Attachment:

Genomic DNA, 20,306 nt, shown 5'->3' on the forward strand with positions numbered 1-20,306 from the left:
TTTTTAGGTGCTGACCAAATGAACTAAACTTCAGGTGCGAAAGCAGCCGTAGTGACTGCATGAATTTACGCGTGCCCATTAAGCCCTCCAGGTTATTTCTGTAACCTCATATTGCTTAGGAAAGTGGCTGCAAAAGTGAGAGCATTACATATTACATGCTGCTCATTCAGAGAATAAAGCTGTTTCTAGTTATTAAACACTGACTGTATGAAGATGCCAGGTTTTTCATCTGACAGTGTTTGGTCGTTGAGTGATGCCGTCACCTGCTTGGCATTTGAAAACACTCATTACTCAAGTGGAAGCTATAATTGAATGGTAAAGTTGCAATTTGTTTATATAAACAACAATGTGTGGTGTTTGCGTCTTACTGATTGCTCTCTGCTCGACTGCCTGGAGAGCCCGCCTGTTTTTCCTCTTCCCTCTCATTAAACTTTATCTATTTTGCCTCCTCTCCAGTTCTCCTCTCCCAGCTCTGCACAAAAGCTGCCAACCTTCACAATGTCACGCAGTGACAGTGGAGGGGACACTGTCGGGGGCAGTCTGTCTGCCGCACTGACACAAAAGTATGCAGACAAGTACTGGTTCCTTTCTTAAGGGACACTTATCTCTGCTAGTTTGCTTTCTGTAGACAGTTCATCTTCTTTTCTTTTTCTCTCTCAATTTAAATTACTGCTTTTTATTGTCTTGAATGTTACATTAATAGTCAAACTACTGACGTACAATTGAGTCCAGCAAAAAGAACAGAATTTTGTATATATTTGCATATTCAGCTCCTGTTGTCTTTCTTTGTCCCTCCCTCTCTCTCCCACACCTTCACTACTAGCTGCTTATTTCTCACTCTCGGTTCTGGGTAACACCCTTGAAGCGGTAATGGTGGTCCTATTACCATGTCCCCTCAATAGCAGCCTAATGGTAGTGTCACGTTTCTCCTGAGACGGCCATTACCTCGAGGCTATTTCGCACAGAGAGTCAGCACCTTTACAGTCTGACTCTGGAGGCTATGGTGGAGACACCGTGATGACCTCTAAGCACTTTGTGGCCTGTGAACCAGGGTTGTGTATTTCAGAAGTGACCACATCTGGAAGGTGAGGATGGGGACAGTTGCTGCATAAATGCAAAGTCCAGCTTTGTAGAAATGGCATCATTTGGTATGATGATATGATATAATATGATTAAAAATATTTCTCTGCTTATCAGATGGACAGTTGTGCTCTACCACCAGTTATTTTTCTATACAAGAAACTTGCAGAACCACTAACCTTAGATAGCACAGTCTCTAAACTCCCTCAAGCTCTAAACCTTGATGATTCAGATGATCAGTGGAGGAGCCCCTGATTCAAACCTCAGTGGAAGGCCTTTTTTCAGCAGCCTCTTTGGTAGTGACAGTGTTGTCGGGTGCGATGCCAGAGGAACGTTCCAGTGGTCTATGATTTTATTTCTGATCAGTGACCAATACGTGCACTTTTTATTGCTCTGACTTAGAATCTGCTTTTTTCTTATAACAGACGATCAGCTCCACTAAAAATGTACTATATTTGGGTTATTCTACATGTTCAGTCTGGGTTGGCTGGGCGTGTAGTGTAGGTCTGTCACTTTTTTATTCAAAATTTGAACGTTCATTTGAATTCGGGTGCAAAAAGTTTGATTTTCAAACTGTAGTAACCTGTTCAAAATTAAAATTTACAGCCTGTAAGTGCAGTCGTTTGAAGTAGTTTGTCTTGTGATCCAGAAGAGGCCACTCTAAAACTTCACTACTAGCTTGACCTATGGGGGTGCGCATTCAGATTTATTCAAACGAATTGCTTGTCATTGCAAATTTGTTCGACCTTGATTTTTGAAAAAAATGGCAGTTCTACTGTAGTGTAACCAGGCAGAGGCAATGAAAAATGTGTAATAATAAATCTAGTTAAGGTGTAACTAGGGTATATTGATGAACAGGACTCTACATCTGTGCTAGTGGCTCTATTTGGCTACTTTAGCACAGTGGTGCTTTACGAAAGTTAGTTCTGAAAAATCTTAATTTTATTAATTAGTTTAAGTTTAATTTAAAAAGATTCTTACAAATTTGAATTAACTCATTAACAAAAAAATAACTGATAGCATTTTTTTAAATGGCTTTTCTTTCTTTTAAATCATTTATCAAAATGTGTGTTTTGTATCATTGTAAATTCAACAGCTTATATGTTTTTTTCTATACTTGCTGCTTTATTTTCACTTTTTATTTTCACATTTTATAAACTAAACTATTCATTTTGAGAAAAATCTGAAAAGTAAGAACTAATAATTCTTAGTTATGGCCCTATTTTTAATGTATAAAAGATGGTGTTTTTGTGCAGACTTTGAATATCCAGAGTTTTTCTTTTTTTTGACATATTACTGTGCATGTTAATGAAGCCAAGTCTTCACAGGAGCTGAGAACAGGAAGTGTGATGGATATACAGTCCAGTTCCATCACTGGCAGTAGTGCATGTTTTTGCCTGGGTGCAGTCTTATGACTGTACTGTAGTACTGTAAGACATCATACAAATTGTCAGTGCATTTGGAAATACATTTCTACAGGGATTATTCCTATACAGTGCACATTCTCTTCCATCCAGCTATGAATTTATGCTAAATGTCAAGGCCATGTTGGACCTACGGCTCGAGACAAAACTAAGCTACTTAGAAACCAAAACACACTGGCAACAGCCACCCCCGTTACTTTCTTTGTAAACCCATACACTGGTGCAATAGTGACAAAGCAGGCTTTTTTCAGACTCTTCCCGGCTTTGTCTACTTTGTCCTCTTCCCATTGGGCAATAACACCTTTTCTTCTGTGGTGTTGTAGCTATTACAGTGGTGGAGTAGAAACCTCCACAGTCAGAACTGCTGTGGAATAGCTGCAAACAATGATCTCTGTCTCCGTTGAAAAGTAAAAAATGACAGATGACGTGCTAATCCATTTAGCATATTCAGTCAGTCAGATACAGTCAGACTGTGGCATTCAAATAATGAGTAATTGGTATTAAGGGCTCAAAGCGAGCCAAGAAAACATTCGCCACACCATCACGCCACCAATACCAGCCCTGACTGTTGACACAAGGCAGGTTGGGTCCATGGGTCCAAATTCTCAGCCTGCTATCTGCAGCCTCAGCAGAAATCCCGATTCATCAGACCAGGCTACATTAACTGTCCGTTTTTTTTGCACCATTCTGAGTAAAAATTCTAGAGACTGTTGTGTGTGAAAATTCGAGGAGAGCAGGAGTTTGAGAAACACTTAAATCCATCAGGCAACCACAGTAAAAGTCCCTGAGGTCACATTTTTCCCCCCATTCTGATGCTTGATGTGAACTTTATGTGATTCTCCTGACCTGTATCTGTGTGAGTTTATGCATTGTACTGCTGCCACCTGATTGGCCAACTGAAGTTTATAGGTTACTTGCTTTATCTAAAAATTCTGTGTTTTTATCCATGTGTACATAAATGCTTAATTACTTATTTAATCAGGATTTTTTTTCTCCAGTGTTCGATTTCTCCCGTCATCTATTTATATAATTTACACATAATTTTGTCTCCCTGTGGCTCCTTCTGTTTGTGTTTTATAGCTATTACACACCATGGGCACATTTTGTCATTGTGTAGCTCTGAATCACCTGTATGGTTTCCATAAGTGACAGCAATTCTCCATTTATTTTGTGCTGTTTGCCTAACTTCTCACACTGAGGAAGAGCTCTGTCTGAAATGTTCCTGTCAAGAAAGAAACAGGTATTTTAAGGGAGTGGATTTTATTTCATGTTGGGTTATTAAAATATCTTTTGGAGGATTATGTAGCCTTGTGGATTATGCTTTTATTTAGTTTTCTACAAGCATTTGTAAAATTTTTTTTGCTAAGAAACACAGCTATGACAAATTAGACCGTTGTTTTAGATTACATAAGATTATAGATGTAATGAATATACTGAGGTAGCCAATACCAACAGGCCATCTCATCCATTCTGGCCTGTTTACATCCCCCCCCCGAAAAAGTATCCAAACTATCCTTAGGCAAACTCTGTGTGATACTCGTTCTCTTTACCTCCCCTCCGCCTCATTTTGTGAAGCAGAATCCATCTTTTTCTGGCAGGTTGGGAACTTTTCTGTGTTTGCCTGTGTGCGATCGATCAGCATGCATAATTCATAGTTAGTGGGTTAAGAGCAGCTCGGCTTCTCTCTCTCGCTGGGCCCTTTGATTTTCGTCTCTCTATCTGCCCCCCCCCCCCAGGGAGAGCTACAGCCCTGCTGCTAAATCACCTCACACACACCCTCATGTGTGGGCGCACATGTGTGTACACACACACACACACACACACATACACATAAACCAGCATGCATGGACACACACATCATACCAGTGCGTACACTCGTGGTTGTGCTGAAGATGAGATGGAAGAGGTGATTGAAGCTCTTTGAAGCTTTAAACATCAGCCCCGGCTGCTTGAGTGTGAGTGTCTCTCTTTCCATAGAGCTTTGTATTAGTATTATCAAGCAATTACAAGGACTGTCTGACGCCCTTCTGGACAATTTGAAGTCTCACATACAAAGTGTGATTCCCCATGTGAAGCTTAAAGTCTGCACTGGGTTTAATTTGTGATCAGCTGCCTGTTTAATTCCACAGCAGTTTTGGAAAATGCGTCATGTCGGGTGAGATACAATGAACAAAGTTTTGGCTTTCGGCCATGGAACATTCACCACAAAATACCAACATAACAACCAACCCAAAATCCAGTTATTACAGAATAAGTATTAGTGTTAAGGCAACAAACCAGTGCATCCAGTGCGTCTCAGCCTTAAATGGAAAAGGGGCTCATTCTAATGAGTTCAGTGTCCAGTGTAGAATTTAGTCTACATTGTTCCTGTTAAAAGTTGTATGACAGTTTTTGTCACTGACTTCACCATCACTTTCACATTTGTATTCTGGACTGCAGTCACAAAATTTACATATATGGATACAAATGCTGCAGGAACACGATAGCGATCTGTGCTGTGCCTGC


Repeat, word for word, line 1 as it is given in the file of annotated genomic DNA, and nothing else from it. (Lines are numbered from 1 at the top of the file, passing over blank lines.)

Genomic DNA, 20,306 nt, shown 5'->3' on the forward strand with positions numbered 1-20,306 from the left: